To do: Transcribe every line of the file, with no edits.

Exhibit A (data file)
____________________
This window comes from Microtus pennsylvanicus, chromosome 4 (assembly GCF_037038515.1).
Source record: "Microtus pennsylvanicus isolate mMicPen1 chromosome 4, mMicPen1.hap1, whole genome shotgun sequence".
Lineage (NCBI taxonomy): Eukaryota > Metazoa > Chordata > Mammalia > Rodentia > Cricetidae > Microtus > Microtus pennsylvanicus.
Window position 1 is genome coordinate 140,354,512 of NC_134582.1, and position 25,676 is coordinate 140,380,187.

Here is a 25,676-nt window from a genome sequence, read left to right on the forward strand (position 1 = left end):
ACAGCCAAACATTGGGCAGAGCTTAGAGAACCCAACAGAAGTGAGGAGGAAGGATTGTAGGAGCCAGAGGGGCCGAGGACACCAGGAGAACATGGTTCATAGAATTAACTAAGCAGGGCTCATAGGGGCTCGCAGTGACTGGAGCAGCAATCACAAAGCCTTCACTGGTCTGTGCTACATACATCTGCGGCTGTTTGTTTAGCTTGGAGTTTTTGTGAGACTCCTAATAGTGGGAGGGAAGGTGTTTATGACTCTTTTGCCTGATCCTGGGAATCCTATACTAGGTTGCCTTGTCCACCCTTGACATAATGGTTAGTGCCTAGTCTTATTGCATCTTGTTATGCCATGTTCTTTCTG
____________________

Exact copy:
This window comes from Microtus pennsylvanicus, chromosome 4 (assembly GCF_037038515.1).
Source record: "Microtus pennsylvanicus isolate mMicPen1 chromosome 4, mMicPen1.hap1, whole genome shotgun sequence".
Lineage (NCBI taxonomy): Eukaryota > Metazoa > Chordata > Mammalia > Rodentia > Cricetidae > Microtus > Microtus pennsylvanicus.
Window position 1 is genome coordinate 140,354,512 of NC_134582.1, and position 25,676 is coordinate 140,380,187.

Here is a 25,676-nt window from a genome sequence, read left to right on the forward strand (position 1 = left end):
ACAGCCAAACATTGGGCAGAGCTTAGAGAACCCAACAGAAGTGAGGAGGAAGGATTGTAGGAGCCAGAGGGGCCGAGGACACCAGGAGAACATGGTTCATAGAATTAACTAAGCAGGGCTCATAGGGGCTCGCAGTGACTGGAGCAGCAATCACAAAGCCTTCACTGGTCTGTGCTACATACATCTGCGGCTGTTTGTTTAGCTTGGAGTTTTTGTGAGACTCCTAATAGTGGGAGGGAAGGTGTTTATGACTCTTTTGCCTGATCCTGGGAATCCTATACTAGGTTGCCTTGTCCACCCTTGACATAATGGTTAGTGCCTAGTCTTATTGCATCTTGTTATGCCATGTTCTTTCTG